Democrats vehemently oppose conflating the stimulus checks with the technology curbs or voting issues, saying McConnell is bundling the things together in hopes of scuttling any deal. Even some Republican lawmakers have questioned the wisdom of marrying these provisions into a single bill. But McConnell on Wednesday held firm that they would be considered together.
"The Senate is not going to split apart the three issues Trump linked together just because Democrats are afraid to address two of them," McConnell said.
With the process unraveling in the Senate, Democratic leaders on Wednesday still urged McConnell to at least bring the House bill to the Senate floor for a vote, arguing that a weakening economy and a raging pandemic are creating enormous hardship for millions of Americans. Sen. Josh Hawley, R-Mo., who supports sending the $2,000 checks, said on Tuesday that there were at least 60 votes in the Senate to pass the measure, though the number of lawmakers who have publicly backed the idea appears to be slightly less than that.
"At the very least, the Senate deserves the opportunity for an up-or-down vote," Senate Minority Leader Chuck Schumer, D-N.Y., said on the floor while he criticized McConnell.
Schumer then tried for a second time this week to move the House's stimulus proposal, but McConnell immediately blocked it. Incensed, Sen. Bernie Sanders, I-Vt., then took aim at McConnell for allegedly ignoring the needs of his poorest constituents in opposing the additional aid.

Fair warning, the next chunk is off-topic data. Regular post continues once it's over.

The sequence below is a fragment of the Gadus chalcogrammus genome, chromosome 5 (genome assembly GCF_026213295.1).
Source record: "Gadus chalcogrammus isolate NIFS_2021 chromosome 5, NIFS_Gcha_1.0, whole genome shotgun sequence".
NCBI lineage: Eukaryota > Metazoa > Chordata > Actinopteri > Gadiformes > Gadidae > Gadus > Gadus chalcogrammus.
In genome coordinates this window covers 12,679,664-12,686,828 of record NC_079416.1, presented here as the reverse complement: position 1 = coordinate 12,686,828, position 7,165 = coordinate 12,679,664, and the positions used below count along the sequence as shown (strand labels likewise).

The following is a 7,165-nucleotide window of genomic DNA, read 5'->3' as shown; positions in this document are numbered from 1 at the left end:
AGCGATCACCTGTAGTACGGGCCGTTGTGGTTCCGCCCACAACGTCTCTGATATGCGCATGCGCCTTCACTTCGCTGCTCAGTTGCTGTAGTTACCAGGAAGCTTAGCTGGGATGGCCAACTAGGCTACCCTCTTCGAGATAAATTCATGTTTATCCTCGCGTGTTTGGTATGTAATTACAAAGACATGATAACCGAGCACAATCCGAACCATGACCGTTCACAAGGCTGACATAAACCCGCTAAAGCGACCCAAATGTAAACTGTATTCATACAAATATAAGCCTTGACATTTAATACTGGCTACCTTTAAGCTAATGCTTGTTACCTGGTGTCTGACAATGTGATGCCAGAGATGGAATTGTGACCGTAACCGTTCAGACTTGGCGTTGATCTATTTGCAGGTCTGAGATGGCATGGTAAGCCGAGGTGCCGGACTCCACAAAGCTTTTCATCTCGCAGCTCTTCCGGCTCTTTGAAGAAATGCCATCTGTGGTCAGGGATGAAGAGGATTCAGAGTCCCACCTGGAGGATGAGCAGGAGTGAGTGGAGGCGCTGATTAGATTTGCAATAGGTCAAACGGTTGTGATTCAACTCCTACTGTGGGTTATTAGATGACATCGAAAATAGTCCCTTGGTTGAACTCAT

"All we are asking for is a vote. What is the problem?" Sanders said before making his own ill-fated attempt to hold a vote Thursday, to which Republicans objected. "If you want to vote against $2,000 checks for your state, vote against it."
The standoff probably will kill any prospect for a last-minute deal around additional stimulus aid because four days remain on the legislative calendar before the House and the Senate must adjourn. The timeline is made all the more complicated as the Senate seeks to complete its work on the unrelated, unresolved matter of authorizing the Pentagon's operations.
Trump vetoed an earlier version of the defense bill, but the Senate appears to have enough votes to join the House and override the veto. Still, that process could subsume much of the Senate's remaining minutes, after Sanders objected to its speedy consideration — in part to force a vote on stimulus checks that McConnell has not allowed.
Sanders's protest cannot upset the course of the defense bill, nor does doing so appear to be his objective. He acknowledged as much in a floor speech Wednesday, when he asked the Senate to vote on the House's bill to increase stimulus checks to $2,000 and follow that with a vote to override the president's defense-bill veto. His entreaties were unsuccessful after Toomey, who was waiting on the floor, objected to Sanders's proposal, arguing that the payments were no longer necessary because the economy was in "recovery mode."
If no deal is made on increased stimulus payments, Sanders probably will continue to object to the Senate proceeding apace with the defense bill alone — forcing leaders to exhaust every procedural safeguard against a potential filibuster of the legislation and prolonging the veto override process. Such procedural roadblocks cannot be thrown up indefinitely. Even with Sanders's objections, the Senate is on course to vote on an intermediary step of the defense bill Friday. Depending on what time of day that vote takes place, a vote to override the president's veto would take place either late Saturday or early Sunday.